How Have Those Involved Responded To The Paul Riley Accusations? 

The Athletic emailed Riley a list of 23 questions about the accusations and he said the majority are “completely untrue.” He denied taking players out drinking, though he said he picked up some bar tabs. He claimed there’s no chance he’s ever even said anything that offended anyone, whether commenting on weight or personal relationships. 

The NWSL response sent to The Athletic was to basically say there was an investigation in 2015 and abuse is bad. 

“The league was contacted earlier this year regarding an investigation that was completed in 2015,” the league said in a statement. “Absent any new or additional information, the matter was closed. That said, the behavior described by former players has absolutely no place in our league and will not be tolerated.”

The North Carolina Courage gave The Athletic the following statement.

“When we hired Paul, we made perfectly clear the expectations of the job and the values of our club, and from what we know, he has lived up to those expectations. If there are any players or staff that wish to come forward in accordance with NWSL league policy, we encourage them to report any inappropriate behavior as we will continue to uphold the standard of maintaining a safe and positive environment for all at the club.”

The Thorns sent this to The Athletic on Wednesday.

“Immediately when we became aware of these allegations at the end of our 2015 season, Paul Riley was placed on administrative leave and a thorough investigation advised by outside counsel was conducted, working closely with the NWSL league office. The investigation found no unlawful activity, but that Mr. Riley had violated our policies. As a result, we chose not to renew his contract. The findings of the investigation were shared with the NWSL league office.”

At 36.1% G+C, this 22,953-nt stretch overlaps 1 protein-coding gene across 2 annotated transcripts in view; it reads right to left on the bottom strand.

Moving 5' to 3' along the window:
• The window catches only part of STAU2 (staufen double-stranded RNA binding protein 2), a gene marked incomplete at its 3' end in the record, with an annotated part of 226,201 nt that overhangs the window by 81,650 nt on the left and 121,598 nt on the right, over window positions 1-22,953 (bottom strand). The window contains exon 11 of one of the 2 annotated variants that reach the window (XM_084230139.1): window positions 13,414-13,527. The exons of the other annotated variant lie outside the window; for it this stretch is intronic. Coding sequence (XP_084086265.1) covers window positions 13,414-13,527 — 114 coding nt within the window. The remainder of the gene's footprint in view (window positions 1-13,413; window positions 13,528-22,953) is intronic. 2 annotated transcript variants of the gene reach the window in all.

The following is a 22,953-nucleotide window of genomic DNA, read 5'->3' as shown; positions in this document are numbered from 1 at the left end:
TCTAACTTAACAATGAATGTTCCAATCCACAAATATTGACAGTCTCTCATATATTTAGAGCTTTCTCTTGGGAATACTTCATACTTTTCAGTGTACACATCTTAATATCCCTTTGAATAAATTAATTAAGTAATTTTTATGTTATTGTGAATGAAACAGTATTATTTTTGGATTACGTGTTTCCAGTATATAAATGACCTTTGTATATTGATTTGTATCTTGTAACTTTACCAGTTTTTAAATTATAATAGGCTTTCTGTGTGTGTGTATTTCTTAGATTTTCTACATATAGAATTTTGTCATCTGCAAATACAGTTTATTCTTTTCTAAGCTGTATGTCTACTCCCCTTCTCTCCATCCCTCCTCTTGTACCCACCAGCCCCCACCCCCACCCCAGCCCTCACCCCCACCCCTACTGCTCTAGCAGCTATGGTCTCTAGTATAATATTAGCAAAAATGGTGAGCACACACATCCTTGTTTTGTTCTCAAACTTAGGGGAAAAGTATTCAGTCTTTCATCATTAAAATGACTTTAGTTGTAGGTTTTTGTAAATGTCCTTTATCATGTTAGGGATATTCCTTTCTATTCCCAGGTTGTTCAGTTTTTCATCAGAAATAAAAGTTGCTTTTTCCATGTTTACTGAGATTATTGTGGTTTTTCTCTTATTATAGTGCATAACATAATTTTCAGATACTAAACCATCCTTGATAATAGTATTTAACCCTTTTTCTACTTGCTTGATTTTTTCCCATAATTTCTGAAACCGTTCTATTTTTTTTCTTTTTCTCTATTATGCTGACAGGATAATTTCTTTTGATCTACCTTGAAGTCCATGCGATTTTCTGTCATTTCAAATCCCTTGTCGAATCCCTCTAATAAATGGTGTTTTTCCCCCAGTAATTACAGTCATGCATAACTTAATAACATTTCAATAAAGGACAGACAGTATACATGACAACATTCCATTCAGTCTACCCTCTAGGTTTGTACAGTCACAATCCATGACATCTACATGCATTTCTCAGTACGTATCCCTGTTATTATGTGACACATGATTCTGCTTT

Notable Quotes From The Athletic’s Reporting

“I felt claimed,” Farrelly said when Riley grabbed her hips when she crammed into a van with teammates after a night of drinking. “That word honestly describes it perfectly for me, because I have this feeling that he went around and he looked at his prospects, and he zeroed in on me. He claimed me; that’s what his touch felt like. I just remember thinking: Is anyone else seeing this? I felt under his control.”

“He would make comments about people’s relationship status and their sexual orientation, everything to him mattered, that it would affect the performance of the game depending on what you did outside of practice,” Farrelly said. “He wanted to know everything, and it felt normal to share that stuff.”

“He really commands the kind of social culture he wants on the team,” said one former player from his time in Portland said. “He has the authority. People don’t really push him on it, everyone accepts that’s just how he is. You’re trying to survive in his hierarchy.”